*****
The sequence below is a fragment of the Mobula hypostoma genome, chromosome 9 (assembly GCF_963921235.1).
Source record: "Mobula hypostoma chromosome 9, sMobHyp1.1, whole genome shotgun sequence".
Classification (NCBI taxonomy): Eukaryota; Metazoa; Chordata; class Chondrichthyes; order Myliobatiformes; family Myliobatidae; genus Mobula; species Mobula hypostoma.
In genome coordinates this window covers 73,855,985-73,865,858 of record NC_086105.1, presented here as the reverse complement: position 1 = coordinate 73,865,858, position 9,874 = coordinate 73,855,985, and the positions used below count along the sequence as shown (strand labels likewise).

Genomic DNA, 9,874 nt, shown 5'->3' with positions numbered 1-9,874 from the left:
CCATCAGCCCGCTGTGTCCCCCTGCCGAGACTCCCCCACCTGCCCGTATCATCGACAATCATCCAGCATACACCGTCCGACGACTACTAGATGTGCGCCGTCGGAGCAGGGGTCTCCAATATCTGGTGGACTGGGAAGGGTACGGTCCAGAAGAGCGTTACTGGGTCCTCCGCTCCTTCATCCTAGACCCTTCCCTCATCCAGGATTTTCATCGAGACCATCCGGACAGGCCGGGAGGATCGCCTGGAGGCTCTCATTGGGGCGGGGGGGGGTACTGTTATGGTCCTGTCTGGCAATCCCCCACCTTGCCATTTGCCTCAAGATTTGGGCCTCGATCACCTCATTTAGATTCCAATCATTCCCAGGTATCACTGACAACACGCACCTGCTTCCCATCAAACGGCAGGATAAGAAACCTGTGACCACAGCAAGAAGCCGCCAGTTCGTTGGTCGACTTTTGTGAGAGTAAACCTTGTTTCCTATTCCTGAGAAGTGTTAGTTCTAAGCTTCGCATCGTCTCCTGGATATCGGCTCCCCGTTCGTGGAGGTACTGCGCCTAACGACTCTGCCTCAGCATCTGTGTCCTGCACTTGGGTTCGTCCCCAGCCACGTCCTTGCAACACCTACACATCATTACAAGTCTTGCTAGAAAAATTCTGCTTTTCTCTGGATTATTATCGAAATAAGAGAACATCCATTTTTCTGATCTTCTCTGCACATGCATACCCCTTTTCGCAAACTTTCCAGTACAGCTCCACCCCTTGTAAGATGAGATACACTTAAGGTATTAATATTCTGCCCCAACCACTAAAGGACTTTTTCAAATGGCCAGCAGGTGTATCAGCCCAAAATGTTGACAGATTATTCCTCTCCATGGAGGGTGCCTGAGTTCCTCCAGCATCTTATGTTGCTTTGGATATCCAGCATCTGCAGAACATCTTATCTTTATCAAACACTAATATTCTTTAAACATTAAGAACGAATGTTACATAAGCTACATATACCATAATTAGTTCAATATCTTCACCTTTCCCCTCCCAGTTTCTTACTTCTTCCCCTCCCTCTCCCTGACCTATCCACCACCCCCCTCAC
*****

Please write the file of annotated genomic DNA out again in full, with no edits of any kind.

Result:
The sequence below is a fragment of the Mobula hypostoma genome, chromosome 9 (assembly GCF_963921235.1).
Source record: "Mobula hypostoma chromosome 9, sMobHyp1.1, whole genome shotgun sequence".
Classification (NCBI taxonomy): Eukaryota; Metazoa; Chordata; class Chondrichthyes; order Myliobatiformes; family Myliobatidae; genus Mobula; species Mobula hypostoma.
In genome coordinates this window covers 73,855,985-73,865,858 of record NC_086105.1, presented here as the reverse complement: position 1 = coordinate 73,865,858, position 9,874 = coordinate 73,855,985, and the positions used below count along the sequence as shown (strand labels likewise).

Genomic DNA, 9,874 nt, shown 5'->3' with positions numbered 1-9,874 from the left:
CCATCAGCCCGCTGTGTCCCCCTGCCGAGACTCCCCCACCTGCCCGTATCATCGACAATCATCCAGCATACACCGTCCGACGACTACTAGATGTGCGCCGTCGGAGCAGGGGTCTCCAATATCTGGTGGACTGGGAAGGGTACGGTCCAGAAGAGCGTTACTGGGTCCTCCGCTCCTTCATCCTAGACCCTTCCCTCATCCAGGATTTTCATCGAGACCATCCGGACAGGCCGGGAGGATCGCCTGGAGGCTCTCATTGGGGCGGGGGGGGGTACTGTTATGGTCCTGTCTGGCAATCCCCCACCTTGCCATTTGCCTCAAGATTTGGGCCTCGATCACCTCATTTAGATTCCAATCATTCCCAGGTATCACTGACAACACGCACCTGCTTCCCATCAAACGGCAGGATAAGAAACCTGTGACCACAGCAAGAAGCCGCCAGTTCGTTGGTCGACTTTTGTGAGAGTAAACCTTGTTTCCTATTCCTGAGAAGTGTTAGTTCTAAGCTTCGCATCGTCTCCTGGATATCGGCTCCCCGTTCGTGGAGGTACTGCGCCTAACGACTCTGCCTCAGCATCTGTGTCCTGCACTTGGGTTCGTCCCCAGCCACGTCCTTGCAACACCTACACATCATTACAAGTCTTGCTAGAAAAATTCTGCTTTTCTCTGGATTATTATCGAAATAAGAGAACATCCATTTTTCTGATCTTCTCTGCACATGCATACCCCTTTTCGCAAACTTTCCAGTACAGCTCCACCCCTTGTAAGATGAGATACACTTAAGGTATTAATATTCTGCCCCAACCACTAAAGGACTTTTTCAAATGGCCAGCAGGTGTATCAGCCCAAAATGTTGACAGATTATTCCTCTCCATGGAGGGTGCCTGAGTTCCTCCAGCATCTTATGTTGCTTTGGATATCCAGCATCTGCAGAACATCTTATCTTTATCAAACACTAATATTCTTTAAACATTAAGAACGAATGTTACATAAGCTACATATACCATAATTAGTTCAATATCTTCACCTTTCCCCTCCCAGTTTCTTACTTCTTCCCCTCCCTCTCCCTGACCTATCCACCACCCCCCTCAC